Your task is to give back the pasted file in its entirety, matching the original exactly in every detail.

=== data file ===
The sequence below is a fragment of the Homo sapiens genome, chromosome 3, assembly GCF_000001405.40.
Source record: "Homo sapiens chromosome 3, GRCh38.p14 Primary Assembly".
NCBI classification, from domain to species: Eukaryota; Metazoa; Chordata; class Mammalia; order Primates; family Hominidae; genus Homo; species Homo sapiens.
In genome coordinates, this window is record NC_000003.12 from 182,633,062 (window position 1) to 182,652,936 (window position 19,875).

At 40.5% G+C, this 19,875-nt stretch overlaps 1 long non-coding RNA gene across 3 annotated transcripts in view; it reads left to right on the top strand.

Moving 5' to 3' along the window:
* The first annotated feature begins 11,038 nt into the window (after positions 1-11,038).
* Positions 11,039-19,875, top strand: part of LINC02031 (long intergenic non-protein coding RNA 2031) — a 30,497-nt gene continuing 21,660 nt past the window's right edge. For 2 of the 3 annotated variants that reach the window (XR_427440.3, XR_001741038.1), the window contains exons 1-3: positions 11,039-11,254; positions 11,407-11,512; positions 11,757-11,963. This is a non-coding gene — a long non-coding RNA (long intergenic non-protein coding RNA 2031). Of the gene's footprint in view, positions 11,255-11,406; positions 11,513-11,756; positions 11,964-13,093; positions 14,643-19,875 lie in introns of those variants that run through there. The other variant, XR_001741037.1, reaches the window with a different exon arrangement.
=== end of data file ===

The sequence below is a fragment of the Homo sapiens genome, chromosome 3, assembly GCF_000001405.40.
Source record: "Homo sapiens chromosome 3, GRCh38.p14 Primary Assembly".
NCBI classification, from domain to species: Eukaryota; Metazoa; Chordata; class Mammalia; order Primates; family Hominidae; genus Homo; species Homo sapiens.
In genome coordinates, this window is record NC_000003.12 from 182,633,062 (window position 1) to 182,652,936 (window position 19,875).

At 40.5% G+C, this 19,875-nt stretch overlaps 1 long non-coding RNA gene across 3 annotated transcripts in view; it reads left to right on the top strand.

Moving 5' to 3' along the window:
* The first annotated feature begins 11,038 nt into the window (after positions 1-11,038).
* Positions 11,039-19,875, top strand: part of LINC02031 (long intergenic non-protein coding RNA 2031) — a 30,497-nt gene continuing 21,660 nt past the window's right edge. For 2 of the 3 annotated variants that reach the window (XR_427440.3, XR_001741038.1), the window contains exons 1-3: positions 11,039-11,254; positions 11,407-11,512; positions 11,757-11,963. This is a non-coding gene — a long non-coding RNA (long intergenic non-protein coding RNA 2031). Of the gene's footprint in view, positions 11,255-11,406; positions 11,513-11,756; positions 11,964-13,093; positions 14,643-19,875 lie in introns of those variants that run through there. The other variant, XR_001741037.1, reaches the window with a different exon arrangement.